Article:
Tuesday, September 11, 2018

Computer History Museum's Oral History Collection: Richard Williamson & Ken Kocienda





Video info:

Richard Williamson great up in Stafford, England, and moved to Arizona at age 11, when his father moved to the Honeywell mainframe factory in Phoenix. While at Swarthmore College studying the philosophy of language, he met Steve Jobs and joined NeXT, working on the Digital Librarian, the NeXT laser printer, and after graduation, the abortive NeXT RISC Workstation project, the AppKit and Foundation frameworks, the end-user environment and applications that shipped with NeXTSTEP. After leaving NeXT in 1994, Williamson co-founded InfoScape, which developed development tools for Java, and then worked as CTO at Resonate, a company which focused on internet server load balancing, before joining Apple. 
Ken Kocienda grew up on Long Island, New York in a Polish family, studied art history at Yale, pursued an MFA in fine art photography, and then discovered the World Wide Web in the early 1990s, and spent a number of years creating websites and writing Java, before joining Andy Herzfeld’s startup Eazel. After Eazel’s demise, Kocienda was one of a number of Eazel employees that joined Apple. 
In June of 2001, a few months after the initial version of Mac OS X 10.0 ships, Scott Forstall asked Don Melton to start the Safari/WebKit project to build a web browser and web framework for Apple. Melton hired Kocienda and Williamson, and the three of them built the initial version of Safari/WebKit from the open source Konqueror/KHTML project, after researching various open source options, including Mozilla, which was rejected due to its overly large and complicated codebase. Williamson wrote the initial OS X port of KHTML as a proof of concept in a few days, which convinced the team that it was the right choice. WebKit made it possible not only for Apple to ship the Safari browser, but also to embed web pages inside other applications as web views, as well as to create standalone apps using Web interfaces, which lead to the creation of Dashboard widgets. In a subsequent release of OS X, Kocienda added HTML text editing in WebKit to support editing rich text messages in Apple Mail using HTML. 
After several years of work on Safari, Williamson and Kocienda were recruited to join the iPhone team to work on WebKit and Safari for the iPhone. Again, the two of them were the initial engineers on the team, with Williamson eventually becoming the manager as the team grew. Williamson was a crucial voice in pushing the vision of the iPhone as a web browsing device. Beyond Safari, however, WebKit was important on the iPhone because it was used for all text display and input in iPhone 1.0, even in native applications. WebKit was also considered a contender as the API for all application development, in a way similar to Dashboard Widgets on OS X, until the decision was made to create the native UIKit framework, for reasons of internal developer productivity. The iPhone software team became divided organizationally between Williamson’s web team, which owned not only WebKit and the Safari browser but also apps implemented in WebKit, and Nitin Ganatra’s native applications team, which owned UIKit and native apps, such as Mail, that were implemented using UIKit, though there was collaboration throughout. Kocienda won an internal contest to design a workable software keyboard for the iPhone and became the engineer responsible for the keyboard for many years. Williamson’s team also built the original Maps and YouTube apps for the iPhone, implementing the native client applications in collaboration with Google’s server-side platforms and data.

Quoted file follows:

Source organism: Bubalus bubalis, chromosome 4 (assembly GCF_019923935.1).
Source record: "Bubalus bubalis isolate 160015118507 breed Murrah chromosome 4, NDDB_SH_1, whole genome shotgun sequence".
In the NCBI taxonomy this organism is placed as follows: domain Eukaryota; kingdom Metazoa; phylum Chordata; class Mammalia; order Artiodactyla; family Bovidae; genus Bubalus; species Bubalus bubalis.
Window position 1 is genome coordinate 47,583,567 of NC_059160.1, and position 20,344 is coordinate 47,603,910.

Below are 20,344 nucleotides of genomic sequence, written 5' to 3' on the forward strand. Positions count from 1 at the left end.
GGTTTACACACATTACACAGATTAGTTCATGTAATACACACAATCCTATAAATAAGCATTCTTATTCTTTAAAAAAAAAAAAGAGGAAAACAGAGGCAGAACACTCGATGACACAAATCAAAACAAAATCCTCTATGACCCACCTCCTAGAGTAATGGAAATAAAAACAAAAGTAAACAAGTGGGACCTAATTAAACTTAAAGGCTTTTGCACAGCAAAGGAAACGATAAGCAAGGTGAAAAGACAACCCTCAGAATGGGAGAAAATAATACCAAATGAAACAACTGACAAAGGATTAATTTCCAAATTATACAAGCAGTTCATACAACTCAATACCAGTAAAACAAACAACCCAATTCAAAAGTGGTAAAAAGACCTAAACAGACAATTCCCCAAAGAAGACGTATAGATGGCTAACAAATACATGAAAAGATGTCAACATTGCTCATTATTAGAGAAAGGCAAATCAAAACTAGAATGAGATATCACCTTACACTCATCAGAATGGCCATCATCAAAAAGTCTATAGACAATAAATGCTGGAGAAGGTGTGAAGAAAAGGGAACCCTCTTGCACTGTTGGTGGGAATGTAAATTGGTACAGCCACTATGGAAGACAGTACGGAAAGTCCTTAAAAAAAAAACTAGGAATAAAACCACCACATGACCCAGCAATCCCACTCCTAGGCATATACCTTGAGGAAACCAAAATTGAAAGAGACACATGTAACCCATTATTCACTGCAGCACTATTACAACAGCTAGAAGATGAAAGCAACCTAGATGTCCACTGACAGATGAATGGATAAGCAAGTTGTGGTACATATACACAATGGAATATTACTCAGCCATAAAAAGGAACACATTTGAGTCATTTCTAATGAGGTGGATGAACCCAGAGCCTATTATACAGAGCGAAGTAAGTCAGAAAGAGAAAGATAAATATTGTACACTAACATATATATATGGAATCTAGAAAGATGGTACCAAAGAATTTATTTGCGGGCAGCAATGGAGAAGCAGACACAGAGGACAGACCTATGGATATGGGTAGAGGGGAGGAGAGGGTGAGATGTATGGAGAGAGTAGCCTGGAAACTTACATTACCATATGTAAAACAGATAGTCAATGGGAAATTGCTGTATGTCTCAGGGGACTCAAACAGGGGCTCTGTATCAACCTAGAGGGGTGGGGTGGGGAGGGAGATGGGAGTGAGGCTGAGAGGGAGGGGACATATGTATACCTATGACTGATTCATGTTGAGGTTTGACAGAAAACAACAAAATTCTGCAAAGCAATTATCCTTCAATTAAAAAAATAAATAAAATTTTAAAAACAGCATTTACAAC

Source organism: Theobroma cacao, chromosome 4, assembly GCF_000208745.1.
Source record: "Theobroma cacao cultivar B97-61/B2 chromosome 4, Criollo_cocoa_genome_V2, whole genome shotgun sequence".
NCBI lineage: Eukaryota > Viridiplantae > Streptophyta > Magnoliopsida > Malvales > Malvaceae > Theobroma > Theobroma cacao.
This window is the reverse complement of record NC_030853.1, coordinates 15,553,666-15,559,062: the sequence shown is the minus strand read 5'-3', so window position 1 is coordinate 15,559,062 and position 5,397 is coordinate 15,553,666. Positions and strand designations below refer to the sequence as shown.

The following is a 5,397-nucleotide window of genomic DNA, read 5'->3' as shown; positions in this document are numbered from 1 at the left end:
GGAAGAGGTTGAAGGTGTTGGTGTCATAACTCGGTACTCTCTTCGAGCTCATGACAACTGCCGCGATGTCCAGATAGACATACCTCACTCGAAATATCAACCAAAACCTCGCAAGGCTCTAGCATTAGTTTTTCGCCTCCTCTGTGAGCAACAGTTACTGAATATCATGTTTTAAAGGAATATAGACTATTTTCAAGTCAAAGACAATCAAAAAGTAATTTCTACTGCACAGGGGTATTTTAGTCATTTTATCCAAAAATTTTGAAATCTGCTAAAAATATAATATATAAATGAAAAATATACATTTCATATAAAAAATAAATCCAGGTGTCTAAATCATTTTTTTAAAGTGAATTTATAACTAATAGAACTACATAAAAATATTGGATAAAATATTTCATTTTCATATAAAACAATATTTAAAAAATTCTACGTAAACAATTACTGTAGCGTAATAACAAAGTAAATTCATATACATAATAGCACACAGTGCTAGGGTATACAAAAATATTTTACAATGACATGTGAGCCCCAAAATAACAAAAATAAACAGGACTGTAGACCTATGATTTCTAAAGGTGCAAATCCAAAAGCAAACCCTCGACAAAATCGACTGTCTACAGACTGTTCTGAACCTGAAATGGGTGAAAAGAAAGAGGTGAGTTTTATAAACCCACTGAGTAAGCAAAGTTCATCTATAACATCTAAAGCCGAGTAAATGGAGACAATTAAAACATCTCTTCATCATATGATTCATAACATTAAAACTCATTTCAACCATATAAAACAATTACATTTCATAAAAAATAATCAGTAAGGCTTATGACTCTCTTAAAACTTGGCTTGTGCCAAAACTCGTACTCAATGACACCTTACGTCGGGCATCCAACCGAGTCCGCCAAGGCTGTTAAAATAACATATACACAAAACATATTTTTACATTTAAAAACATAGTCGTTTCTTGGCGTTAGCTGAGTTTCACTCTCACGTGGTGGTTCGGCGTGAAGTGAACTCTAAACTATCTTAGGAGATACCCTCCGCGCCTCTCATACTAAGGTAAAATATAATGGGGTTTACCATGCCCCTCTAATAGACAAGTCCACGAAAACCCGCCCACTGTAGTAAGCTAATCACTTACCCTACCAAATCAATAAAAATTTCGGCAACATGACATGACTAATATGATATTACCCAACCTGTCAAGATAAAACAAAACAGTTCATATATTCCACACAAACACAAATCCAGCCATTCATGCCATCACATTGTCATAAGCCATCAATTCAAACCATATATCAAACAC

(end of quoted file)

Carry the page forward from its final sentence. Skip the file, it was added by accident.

* Note: Transcripts represent what was said in the interview. However, to enhance meaning or add clarification, interviewees have the opportunity to modify this text afterwards. This may result in discrepancies between the transcript text and the video recording. Please see the transcript for further information: http://www.computerhistory.org/collec... 
Visit computerhistory.org/collections/oralhistories/ for more information about the Computer History Museum's Oral History Collection. 
Catalog Number: 102740224
Lot Number: X8367.2018



Ken Kocienda has recently released a book about his days working for Apple:

Creative Selection:
Inside Apple's Design Process During the Golden Age of Steve Jobs

BOOK DETAILS
Publisher: St. Martin's Press
Release date: 2018-IX-4
Language: English
Number of pages: 304
Size: 6.4 x 1.1 x 9.6 inches
ISBN-10: 1250194466
ISBN-13: 978-1250194466

AVAILABILITY
Amazon JP: https://amzn.to/2x2l6V8
Amazon US: https://amzn.to/2x3qdV1
Amazon CA: https://amzn.to/2CEIG0f
Amazon UK: https://amzn.to/2O6nlOl
Amazon DE: https://amzn.to/2NyWVrB
Amazon FR: https://amzn.to/2Mlj7Rv
Amazon IT: https://amzn.to/2x5Foge
Amazon ES: https://amzn.to/2x5Gita

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